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Chemotherapy is the use of anti-cancer (cytotoxic) drugs to destroy cancer cells. The drugs work by disrupting the growth of cancer cells. Ovarian cancer is usually very sensitive to chemotherapy and in most women the tumours will become smaller and may disappear.
Chemotherapy drugs for ovarian cancer are usually given by injection into a vein (intravenously). Intravenous chemotherapy is given as a session of treatment, usually over several hours. This is followed by a rest period of a few weeks, which allows your body to recover from any side effects. Together, the treatment and the rest period are known as a cycle of chemotherapy. Most women have six cycles of chemotherapy, which is known as a course of treatment. The course of treatment is usually given over 4–5 months.
Chemotherapy is usually given to you as an outpatient, but sometimes it will be given as an inpatient, which will mean spending a few days in hospital.
Chemotherapy can also be given directly into the abdomen through a small tube. This is known as intraperitoneal chemotherapy. Research has shown that intraperitoneal chemotherapy, given alongside intravenous chemotherapy, can help to improve survival for a small number of women. However, it can also cause unpleasant side effects, such as pain, infection and digestive problems.
Intraperitoneal chemotherapy is not a standard treatment for ovarian cancer. Further trials are being carried out to see how helpful it is.
Women with borderline tumours, or those with low-grade or stage 1a ovarian cancer, will not need chemotherapy.
Chemotherapy is often recommended after surgery for women with ovarian cancer (particularly if the grade of the cancer is moderate or high).
Some women will be given chemotherapy as their initial or primary treatment. Usually 3–4 cycles of chemotherapy are given then a CT scan is carried out to see how effective the treatment has been. At this point a decision is made about whether it’s possible to carry out surgery on the remaining tumour. If surgery is carried out, a further 2–3 cycles of chemotherapy are usually given after the operation.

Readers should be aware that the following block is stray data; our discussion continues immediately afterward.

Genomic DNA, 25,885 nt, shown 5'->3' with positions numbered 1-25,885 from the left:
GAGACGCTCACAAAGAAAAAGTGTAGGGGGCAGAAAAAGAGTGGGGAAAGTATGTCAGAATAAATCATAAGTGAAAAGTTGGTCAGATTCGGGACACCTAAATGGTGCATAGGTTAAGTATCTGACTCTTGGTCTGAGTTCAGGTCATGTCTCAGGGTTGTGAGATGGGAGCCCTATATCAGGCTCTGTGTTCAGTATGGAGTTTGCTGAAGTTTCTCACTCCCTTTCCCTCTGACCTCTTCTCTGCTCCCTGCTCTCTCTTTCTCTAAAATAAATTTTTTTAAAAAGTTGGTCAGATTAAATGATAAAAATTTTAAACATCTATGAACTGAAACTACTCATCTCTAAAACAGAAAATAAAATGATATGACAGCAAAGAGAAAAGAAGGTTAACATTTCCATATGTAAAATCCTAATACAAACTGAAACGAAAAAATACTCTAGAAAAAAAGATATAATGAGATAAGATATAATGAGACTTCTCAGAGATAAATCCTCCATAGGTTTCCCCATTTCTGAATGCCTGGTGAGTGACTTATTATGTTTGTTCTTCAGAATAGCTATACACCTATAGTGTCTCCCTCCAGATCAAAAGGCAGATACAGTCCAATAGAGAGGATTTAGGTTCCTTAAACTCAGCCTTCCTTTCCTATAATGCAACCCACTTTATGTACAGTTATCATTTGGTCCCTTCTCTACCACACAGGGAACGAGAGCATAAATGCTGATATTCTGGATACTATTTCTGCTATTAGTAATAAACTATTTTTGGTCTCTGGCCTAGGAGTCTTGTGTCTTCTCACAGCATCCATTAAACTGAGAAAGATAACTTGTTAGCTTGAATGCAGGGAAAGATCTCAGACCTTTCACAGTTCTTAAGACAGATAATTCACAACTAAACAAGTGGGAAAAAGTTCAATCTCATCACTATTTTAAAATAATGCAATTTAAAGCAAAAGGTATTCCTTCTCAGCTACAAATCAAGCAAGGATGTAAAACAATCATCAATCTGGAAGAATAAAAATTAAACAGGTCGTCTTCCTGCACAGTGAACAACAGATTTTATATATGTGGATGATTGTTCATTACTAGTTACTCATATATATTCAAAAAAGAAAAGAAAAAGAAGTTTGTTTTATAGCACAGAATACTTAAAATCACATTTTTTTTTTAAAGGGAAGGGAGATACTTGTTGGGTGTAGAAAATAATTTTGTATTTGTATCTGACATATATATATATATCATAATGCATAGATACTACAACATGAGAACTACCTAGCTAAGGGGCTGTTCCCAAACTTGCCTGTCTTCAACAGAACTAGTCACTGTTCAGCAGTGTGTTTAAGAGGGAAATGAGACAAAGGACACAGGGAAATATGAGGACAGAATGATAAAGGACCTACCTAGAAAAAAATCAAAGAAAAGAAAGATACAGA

If the cancer has spread to the liver|, or beyond the abdomen, it may not be possible to remove it and so chemotherapy is the main treatment used. The aim of the chemotherapy is to try and shrink the cancer and improve symptoms and quality of life.
For some women with advanced cancer the chemotherapy will have little or no effect on the cancer and they will have the side effects of treatment but with little benefit. Even if chemotherapy isn’t given, it’s possible to control symptoms with a number of different medicines – this is known as supportive or palliative care.
Chemotherapy may also be used if the cancer comes back after treatment.
The most commonly used drug to treat ovarian cancer is carboplatin|, which may be given with paclitaxel (Taxol)|. Some other drugs that are less commonly used, or maybe used if the cancer comes back, are:
Chemotherapy can cause unpleasant side effects, but any that occur can often be well controlled with medicines.
Side effects may include:
You’ll find more detailed information on chemotherapy side effects| in our 'Chemotherapy' section. We also have information to help you manage the side effects| of cancer treatment in our 'Living with and after cancer' section.
Research trials are looking at whether giving a biological therapy called bevacizumab| at the same time as and after chemotherapy is more effective.
Bevacizumab works by stopping some cancers from developing new blood vessels. This reduces the cancer’s supply of oxygen and nutrients, which causes the tumour to shrink, or at least to stop growing.
So far, the results of these trials look promising.
Content last reviewed: 1 February 2011
Next planned review: 2013
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© Macmillan Cancer Support 2013
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